Healthcare And Expat Health Insurance In Paraguay

Learn more about the healthcare system in Paraguay: how it works for expats, its costs, public or private and how you can access it.

This guide will provide you with an understanding of Paraguay’s healthcare system and health insurance: how it works, its costs, and how to access it. 

It might well be that during your life in Paraguay, you will require nothing more than routine treatments and that Paraguay will be kind to your health. The knowledge of what to do and where to go if anything serious were to occur is comforting and ensures that access to healthcare is not something to be worried about.

Does Paraguay have good healthcare?

Paraguay is a developing country, and expectations of its healthcare system must be adjusted accordingly. 

In all but the very most modern of private hospitals, the equipment is somewhat aged and technologically inferior to that which may commonly be found in hospitals in Europe or North America. However, the staff may have had years of experience getting the very best out of what they have to hand. 

During 2020 there was a large-scale program across the country to update and expand hospitals and health centers. These works were prompted by the Covid crisis, and once that has passed, the improved facilities will remain.

Another indicator of the availability of healthcare is the number of physicians. In the USA, this is 2.56 per 1000. Here in Paraguay, it is just 1.23 per 1000. Furthermore, these are disproportionately concentrated in Asunción and surrounding districts.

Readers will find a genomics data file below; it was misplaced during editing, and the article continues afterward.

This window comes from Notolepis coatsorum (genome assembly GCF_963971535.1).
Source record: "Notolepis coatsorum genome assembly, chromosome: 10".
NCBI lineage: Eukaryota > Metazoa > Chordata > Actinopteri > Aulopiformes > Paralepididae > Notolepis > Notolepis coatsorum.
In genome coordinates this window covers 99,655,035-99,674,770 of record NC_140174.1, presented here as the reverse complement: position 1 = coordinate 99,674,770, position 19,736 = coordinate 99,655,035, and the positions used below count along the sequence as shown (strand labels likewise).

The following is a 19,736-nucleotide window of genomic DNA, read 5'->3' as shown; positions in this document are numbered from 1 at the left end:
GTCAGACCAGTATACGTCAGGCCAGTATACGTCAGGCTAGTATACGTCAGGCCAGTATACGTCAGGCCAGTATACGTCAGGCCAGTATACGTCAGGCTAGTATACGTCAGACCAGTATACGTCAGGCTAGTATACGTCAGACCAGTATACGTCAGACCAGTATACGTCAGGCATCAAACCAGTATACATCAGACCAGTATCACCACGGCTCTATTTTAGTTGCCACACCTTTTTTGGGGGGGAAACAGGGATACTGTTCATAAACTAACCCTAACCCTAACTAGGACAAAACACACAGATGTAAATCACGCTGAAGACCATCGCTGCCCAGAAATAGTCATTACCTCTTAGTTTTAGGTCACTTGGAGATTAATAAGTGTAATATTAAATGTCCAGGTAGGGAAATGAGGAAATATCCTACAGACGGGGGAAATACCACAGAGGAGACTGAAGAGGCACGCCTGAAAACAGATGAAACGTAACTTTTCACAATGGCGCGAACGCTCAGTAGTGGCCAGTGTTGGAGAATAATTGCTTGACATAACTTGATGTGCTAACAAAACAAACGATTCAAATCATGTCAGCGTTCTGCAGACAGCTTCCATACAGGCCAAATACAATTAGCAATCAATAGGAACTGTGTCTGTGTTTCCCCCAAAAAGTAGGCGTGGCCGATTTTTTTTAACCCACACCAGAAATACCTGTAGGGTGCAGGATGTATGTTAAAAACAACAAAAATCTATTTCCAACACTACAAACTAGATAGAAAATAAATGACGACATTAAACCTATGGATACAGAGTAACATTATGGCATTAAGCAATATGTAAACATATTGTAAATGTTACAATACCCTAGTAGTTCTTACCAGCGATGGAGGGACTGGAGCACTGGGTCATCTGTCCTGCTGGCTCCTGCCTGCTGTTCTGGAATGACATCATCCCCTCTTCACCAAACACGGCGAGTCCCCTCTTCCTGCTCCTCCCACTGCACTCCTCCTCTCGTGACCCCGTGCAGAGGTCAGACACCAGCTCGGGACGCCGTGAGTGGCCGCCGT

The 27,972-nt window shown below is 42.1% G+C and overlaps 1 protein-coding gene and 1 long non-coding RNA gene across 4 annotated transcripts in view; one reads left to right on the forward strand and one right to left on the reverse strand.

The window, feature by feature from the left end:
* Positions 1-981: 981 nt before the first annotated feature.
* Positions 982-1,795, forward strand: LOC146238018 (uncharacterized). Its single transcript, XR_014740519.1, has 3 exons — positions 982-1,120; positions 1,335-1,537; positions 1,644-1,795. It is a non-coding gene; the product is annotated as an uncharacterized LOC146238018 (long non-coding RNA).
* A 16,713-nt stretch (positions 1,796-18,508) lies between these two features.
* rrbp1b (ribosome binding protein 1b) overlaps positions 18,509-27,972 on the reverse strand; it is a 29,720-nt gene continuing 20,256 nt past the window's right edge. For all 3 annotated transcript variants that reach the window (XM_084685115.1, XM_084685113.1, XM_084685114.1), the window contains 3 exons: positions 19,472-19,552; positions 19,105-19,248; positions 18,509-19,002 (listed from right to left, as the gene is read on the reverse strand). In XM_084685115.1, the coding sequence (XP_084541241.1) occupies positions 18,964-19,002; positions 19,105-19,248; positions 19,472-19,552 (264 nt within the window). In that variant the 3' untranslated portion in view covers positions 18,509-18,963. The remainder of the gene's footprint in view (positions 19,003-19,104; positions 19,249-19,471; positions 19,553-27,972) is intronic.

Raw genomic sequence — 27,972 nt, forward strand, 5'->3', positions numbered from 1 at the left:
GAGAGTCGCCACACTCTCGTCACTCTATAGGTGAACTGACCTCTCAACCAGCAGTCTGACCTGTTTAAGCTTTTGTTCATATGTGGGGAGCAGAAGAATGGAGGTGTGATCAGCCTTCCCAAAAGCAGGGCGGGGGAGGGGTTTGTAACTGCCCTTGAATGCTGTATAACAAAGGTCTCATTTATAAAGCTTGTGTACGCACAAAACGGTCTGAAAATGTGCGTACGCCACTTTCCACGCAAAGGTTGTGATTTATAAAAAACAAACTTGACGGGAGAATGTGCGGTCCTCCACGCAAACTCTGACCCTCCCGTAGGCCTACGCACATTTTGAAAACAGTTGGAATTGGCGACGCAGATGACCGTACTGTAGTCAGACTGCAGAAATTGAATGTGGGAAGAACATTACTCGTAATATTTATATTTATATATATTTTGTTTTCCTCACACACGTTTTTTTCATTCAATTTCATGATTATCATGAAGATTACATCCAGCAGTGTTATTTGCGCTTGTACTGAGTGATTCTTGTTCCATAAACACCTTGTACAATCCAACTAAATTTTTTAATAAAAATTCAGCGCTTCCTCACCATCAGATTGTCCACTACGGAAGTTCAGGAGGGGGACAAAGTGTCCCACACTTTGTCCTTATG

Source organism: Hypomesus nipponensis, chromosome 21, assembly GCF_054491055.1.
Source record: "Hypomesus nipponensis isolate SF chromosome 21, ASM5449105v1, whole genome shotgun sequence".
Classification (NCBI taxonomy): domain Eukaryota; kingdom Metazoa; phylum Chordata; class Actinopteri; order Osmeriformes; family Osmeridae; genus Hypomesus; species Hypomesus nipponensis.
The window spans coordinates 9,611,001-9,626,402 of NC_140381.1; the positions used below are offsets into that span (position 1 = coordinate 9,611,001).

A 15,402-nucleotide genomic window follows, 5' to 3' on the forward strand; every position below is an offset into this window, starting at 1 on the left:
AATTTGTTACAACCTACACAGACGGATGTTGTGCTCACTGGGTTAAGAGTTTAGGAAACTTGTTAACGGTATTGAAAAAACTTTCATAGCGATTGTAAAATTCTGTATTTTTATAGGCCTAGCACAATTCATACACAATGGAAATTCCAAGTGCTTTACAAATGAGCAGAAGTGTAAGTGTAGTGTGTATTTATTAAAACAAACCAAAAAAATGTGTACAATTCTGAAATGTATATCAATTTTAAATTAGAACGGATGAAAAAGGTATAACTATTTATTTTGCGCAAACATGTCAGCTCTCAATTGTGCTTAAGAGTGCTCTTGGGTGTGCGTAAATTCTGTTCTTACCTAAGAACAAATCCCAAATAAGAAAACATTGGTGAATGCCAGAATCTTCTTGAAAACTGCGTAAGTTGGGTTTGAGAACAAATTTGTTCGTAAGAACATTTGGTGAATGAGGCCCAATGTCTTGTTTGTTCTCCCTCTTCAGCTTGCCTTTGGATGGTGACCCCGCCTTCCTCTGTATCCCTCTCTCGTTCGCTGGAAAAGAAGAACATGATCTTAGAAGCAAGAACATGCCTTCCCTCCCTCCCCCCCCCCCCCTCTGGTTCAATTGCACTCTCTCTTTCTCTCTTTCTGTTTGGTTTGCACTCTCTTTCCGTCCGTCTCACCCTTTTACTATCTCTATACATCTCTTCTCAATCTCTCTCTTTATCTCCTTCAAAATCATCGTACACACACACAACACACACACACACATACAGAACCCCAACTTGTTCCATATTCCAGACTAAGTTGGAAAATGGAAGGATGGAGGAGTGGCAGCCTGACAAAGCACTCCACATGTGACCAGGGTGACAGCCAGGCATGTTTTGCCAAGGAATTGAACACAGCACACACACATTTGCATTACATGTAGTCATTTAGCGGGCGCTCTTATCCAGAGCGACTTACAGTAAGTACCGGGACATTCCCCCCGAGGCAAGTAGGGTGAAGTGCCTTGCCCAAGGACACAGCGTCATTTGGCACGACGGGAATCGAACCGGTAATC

The further you travel away from Asunción, the thinner the health coverage becomes.

Then there is the question of public or private. 

Public healthcare is available to all, and there is a hospital in every town. All towns have private clinics, but private hospitals are only to be found in the largest towns.

A public hospital is not necessarily inferior in terms of hygiene and quality of care to a private one. However, the building will look more old-fashioned and the facilities more dated.

With public hospitals being there for everyone, they are very often full of patients waiting their turn to be seen. 

This alone may encourage you to use private clinics, which do not have people queueing for hours in order to consult a doctor.

What is healthcare like in Paraguay?

Public healthcare in Paraguay is integrated vertically from doctors in the most remote areas through to national hospitals in Asunción.

expat health insurance in paraguay - health centers
Health center in Barrio Naranjo, Piribebuy

At its farthest extreme, it is represented by doctors traveling many miles between small settlements to visit widely scattered patients. Unless you travel to the very remotest areas, you may never have reason to encounter one.

Above this level, all medical practitioners practice from fixed locations. The smallest of them are the neighborhood health centers. Next, there are local town hospitals and then regional district hospitals. Then finally, a number of national hospitals are located in Asunción.